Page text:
I believe that originalist argument is an important modality of constitutional interpretation. My disagreement with today's originalists is that it is not the only or even the most important modality. I repeat, the issue is not about whether appeals to original understanding are legitimate or illegitimate. It is about whether originalism is the only touchstone of legitimate constitutional interpretation. I do not think that Brown can be justified solely on originalist grounds. However, that does not undermine the use of original understanding as a method of ascertaining constitutional meaning. What it does undermine is the view that judicial decisions are legitimate only if they can be squared with original understanding, and that decisions that appeal to text, post-enactment history, structure, prudential considerations, precedents (both judicial and non-judicial), traditions, and national ethos are illegitimate if they are unsupported by original understandings. The real debate is over unimodal versus multimodal interpretation. I am a multimodal interpreter, and I regard Brown v. Board of Education (and even more powerfully Bolling v. Sharpe) as strong examples for why a multimodal approach to constitutional interpretation is superior, and, I would say, far more legitimate than a unimodal approach. Indeed, the lesson I draw from Whelan's bad originalism is that people who claim to be strict originalists are usually multimodal interpreters too; they just don't recognize it or are not willing to admit it. As a result, they misunderstand or misuse history in order to shoe horn their conclusions into the language of original understanding. Whelan's essay is a good example of this unfortunate trend.


UPDATE: Whelan's response is here. It's a very puzzling performance, which seems to suggest that he hasn't done his homework. His argument seems to be that the Fourteenth Amendment's plain language reaches all distinctions based on race, i.e., that "the purpose of the Fourteenth Amendment was to “remove[] the race line from our governmental systems." I'm sorry to report that this just isn't the case. For one thing, it doesn't explain why a Fifteenth Amendment was necessary. Whelan doesn't seem to get why Congress used the actual language it did, rather than language that was offered to Congress (and rejected) that would have instituted a more general colorblindness rule. That is to say, Whelan reads the language of the Fourteenth Amendment anachronistically, rather than trying to figure out what it meant to people in its own day, as any good originalist (and any good historian) should. He also doesn't seem to get how the civil/political/social distinction worked, or what it was designed to achieve, and so he doesn't understand the reasons why Harlan could join in Pace v. Alabama and dissent in Plessy. (By the way, on Strauder, the reason why Strauder blurs the civil/political distinction is not because the distinction wasn't real in 1868, but because of the subsequent ratification of the Fifteenth Amendment, as my colleague Akhil Amar points out in his book on the The Bill of Rights. Justice Field dissented because he thought that Strauder was brought as a Fourteenth Amendment, and not a Fifteenth Amendment case.)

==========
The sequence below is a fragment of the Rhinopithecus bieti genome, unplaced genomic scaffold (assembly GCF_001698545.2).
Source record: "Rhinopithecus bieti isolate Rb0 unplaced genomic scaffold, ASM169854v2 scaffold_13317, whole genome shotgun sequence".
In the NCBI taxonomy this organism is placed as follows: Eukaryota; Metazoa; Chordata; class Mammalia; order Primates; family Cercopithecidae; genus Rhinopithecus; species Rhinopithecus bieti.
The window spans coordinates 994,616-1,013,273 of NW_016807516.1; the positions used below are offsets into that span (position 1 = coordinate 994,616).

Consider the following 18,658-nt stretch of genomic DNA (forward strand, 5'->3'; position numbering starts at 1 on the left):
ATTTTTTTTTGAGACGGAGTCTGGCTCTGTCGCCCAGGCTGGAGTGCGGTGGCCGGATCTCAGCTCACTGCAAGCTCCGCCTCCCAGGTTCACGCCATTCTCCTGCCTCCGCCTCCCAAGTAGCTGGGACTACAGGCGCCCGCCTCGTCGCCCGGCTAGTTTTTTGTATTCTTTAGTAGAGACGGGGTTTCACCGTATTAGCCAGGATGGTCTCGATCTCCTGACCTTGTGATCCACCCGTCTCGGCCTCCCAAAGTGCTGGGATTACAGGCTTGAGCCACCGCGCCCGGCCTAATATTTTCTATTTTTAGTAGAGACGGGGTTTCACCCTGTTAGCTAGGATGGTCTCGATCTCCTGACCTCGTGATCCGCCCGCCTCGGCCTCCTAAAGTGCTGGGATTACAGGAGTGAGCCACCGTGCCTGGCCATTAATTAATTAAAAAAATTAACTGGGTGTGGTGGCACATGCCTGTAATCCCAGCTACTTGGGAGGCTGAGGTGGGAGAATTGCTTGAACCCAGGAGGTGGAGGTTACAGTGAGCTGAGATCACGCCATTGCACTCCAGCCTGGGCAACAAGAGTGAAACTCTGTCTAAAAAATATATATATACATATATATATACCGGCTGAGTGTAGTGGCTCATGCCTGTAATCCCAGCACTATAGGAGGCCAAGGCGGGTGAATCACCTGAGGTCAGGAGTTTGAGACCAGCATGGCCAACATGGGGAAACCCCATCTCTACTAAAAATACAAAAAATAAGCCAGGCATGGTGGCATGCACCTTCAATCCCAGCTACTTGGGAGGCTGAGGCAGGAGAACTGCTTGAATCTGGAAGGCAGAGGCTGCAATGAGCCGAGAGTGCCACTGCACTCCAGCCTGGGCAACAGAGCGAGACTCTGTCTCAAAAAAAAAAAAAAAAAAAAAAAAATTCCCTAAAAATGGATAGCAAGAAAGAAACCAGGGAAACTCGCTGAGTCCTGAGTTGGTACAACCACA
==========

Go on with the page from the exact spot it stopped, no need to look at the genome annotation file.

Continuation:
You can't really discuss what the Fourteenth Amendment "plainly" says from an originalist standpoint without understanding the theories of citizenship which generated that particular text. In this case, the basic idea was that all citizens-- men and women alike, were granted civil equality, but not political or social equality. Whelan is right that the text doesn't say "separate but equal." But it also doesn't say "no distinctions on the basis of color." That's because the idea behind the Fourteenth Amendment was not our modern idea of suspect classifications, but rather a vision under which *all* citizens had certain basic rights, the elements of civil equality, while a smaller group had rights of political participation, and the states were permitted to recognize and maintain certain features of social inequality that concerned marriage and racial mixing. (Hence Pace v. Alabama is unanimous even though it involves a clear racial classification and imposes a separate but equal rule). The underlying theory of citizenship is why the particular words used in the Fourteenth Amendment were chosen and not others. If you don't understand the history, you don't understand what the words actually chosen mean, and so you come up with anachronistic interpretations about what the words "plainly" meant at the time.